Let’s take a closer look at Amazon Web Services (AWS) for instance. What are the options you have to ensure that your SQL Server database can survive an unexpected outage? While some applications can be deployed in a load balanced configuration across multiple availability zones, SQL Server is generally not deployed in a load balanced configuration. What this means is that SQL Server itself resides in a single availability zone and if that zone should become unavailable, your whole application stack can come to a grinding halt.

If you read this article by Miles Ward, you will see that with SQL Server 2008 R2 your availability options are pretty limited. In that article on page 11 there is a nice chart that lays out your HA options. As you will see, the options are severely limited and mostly fall outside of the category which would be described as HA. Log shipping, mirroring and transactional replication are pretty much the only options you have, and they are more of a data protection options rather than HA options. If you want Microsoft failover clustering you will find yourself out of luck due to some network limitations (clients can’t connect to a clustered IP address) in AWS and the lack of a shared disk resource required for traditional SQL clusters.

If you are looking to deploy SQL Server 2012, your options get a little better. As described by Jeremy Peschka, with a little manual intervention you can deploy AlwaysOn Availability Groups in AWS to do asynchronous replication from your data center to AWS, or even between AWS availability groups. Of course this assumes you have the SQL 2012 Enterprise license required for AlwaysOn Availability Groups. The only “issue” is that AWS really doesn’t support moving cluster IP address from one server to another, so client redirection has to be done manually using the ec2-unassign-private-ip-addresses and ec2-assign-private-ip-addresses commands after switchover that Peschka describes in his article. All-in-all this is a very manual process, which again does not really fit the description of a highly available system.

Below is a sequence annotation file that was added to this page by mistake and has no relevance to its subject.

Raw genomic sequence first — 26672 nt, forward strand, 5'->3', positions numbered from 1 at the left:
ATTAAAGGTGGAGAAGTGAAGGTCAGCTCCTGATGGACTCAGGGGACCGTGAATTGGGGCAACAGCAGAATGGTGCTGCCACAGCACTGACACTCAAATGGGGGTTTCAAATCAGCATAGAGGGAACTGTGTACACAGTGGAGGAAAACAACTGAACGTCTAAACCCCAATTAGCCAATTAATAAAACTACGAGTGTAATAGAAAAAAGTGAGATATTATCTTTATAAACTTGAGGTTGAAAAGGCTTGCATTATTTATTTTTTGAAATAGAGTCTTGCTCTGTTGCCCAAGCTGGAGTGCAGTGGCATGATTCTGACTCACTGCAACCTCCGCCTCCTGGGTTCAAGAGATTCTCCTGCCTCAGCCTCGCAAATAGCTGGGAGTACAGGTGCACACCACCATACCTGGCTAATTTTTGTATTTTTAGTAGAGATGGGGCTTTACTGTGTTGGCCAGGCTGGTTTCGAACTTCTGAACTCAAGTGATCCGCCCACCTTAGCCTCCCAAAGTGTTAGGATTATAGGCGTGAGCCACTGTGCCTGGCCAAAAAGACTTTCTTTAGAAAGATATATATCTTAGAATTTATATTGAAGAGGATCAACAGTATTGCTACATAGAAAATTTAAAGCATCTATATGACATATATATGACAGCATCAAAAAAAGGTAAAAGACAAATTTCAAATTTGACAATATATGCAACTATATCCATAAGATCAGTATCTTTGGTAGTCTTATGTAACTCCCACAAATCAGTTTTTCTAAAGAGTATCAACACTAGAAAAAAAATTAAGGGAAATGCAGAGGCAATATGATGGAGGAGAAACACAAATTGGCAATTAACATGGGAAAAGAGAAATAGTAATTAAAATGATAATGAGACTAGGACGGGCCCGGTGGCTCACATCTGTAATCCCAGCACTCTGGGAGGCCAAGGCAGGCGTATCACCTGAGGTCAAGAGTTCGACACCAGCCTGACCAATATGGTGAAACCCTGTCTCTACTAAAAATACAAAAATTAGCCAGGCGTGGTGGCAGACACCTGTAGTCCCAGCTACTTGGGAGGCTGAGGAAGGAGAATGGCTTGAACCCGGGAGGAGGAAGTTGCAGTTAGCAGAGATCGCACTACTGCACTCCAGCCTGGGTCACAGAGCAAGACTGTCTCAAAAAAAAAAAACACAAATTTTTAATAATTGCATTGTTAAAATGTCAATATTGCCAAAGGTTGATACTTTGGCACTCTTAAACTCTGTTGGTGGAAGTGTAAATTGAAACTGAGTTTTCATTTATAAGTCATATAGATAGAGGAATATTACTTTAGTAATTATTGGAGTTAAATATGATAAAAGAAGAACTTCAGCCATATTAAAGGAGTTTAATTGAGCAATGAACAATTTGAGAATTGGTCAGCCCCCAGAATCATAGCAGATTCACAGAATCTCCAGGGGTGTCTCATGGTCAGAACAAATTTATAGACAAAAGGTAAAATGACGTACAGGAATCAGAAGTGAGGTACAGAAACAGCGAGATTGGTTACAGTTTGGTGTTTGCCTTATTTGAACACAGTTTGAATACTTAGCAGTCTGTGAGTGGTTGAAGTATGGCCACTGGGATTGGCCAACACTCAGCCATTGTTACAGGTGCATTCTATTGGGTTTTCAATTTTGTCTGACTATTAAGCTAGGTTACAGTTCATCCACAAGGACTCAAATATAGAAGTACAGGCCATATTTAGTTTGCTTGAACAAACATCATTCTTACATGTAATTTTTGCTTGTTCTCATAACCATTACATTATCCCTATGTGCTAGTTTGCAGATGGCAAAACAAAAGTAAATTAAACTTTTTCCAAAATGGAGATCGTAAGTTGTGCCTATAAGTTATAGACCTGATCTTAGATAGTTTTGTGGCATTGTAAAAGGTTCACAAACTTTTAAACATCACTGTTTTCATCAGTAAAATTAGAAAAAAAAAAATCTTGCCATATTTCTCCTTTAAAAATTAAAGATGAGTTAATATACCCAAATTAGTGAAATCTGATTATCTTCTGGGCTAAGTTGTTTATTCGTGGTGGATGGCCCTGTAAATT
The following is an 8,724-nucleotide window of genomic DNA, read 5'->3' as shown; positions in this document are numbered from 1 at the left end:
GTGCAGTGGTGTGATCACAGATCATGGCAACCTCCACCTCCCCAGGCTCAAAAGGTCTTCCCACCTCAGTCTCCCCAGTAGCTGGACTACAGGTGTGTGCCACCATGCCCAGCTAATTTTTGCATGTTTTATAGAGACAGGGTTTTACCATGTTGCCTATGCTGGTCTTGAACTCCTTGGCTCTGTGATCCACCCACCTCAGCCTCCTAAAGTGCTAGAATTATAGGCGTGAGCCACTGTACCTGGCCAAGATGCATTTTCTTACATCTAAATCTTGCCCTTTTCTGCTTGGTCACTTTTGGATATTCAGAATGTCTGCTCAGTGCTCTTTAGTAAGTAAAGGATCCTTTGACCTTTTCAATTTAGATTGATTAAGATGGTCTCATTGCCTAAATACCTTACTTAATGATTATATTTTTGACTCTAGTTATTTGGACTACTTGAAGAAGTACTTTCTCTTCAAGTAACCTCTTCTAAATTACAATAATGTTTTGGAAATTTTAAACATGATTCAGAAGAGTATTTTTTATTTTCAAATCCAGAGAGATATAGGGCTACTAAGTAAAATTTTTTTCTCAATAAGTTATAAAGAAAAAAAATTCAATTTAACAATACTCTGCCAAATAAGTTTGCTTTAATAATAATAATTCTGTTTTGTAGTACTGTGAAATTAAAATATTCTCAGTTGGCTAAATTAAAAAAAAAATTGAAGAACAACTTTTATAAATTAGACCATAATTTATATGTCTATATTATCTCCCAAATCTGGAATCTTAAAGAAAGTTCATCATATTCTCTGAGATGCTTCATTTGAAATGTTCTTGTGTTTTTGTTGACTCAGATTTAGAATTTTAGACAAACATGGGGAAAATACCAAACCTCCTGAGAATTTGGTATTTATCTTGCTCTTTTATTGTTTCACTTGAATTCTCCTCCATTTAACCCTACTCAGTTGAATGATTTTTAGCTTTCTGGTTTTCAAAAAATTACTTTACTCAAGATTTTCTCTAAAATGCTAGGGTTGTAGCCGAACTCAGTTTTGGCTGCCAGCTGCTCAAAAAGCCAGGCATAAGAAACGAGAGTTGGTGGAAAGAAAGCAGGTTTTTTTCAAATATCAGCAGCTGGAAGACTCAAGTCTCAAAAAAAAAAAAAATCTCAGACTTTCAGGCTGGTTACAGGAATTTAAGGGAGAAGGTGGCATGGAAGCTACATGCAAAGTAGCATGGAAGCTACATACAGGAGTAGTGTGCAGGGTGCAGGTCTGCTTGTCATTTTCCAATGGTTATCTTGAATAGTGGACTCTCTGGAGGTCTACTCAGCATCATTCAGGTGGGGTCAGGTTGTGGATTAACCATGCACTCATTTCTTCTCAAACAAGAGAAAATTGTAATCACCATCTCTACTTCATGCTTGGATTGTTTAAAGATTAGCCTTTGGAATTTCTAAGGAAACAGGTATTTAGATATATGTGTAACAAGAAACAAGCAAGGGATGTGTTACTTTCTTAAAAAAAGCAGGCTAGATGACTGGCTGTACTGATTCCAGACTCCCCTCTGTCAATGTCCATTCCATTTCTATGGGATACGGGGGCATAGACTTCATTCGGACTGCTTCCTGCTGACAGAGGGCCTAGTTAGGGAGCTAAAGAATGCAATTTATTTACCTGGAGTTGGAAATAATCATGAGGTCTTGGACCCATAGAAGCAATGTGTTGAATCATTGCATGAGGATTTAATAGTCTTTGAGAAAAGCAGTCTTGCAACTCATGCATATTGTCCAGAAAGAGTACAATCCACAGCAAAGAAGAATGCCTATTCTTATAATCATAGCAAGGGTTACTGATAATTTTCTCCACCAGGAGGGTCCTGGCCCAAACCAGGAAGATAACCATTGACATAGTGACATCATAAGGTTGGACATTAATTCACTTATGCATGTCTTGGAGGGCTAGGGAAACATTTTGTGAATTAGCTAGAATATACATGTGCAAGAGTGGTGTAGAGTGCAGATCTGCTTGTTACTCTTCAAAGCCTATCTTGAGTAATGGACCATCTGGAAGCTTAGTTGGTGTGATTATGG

If you can live without automated recovery and with the limitations of AlwaysOn Availability Groups that I described in a previous blog post, then you might just want to go ahead and try the AlwaysOn Availability Group deployment in AWS. However, if you are looking for an easier, more affordable, more robust HA solution, I have some really good news. SIOS Technology Corp has been looking at this problem and has developed a solution that overcomes all of the limitations previously described and will be available as an AMI for easy deployment. This solution is currently in private beta, but will be widely available later this year.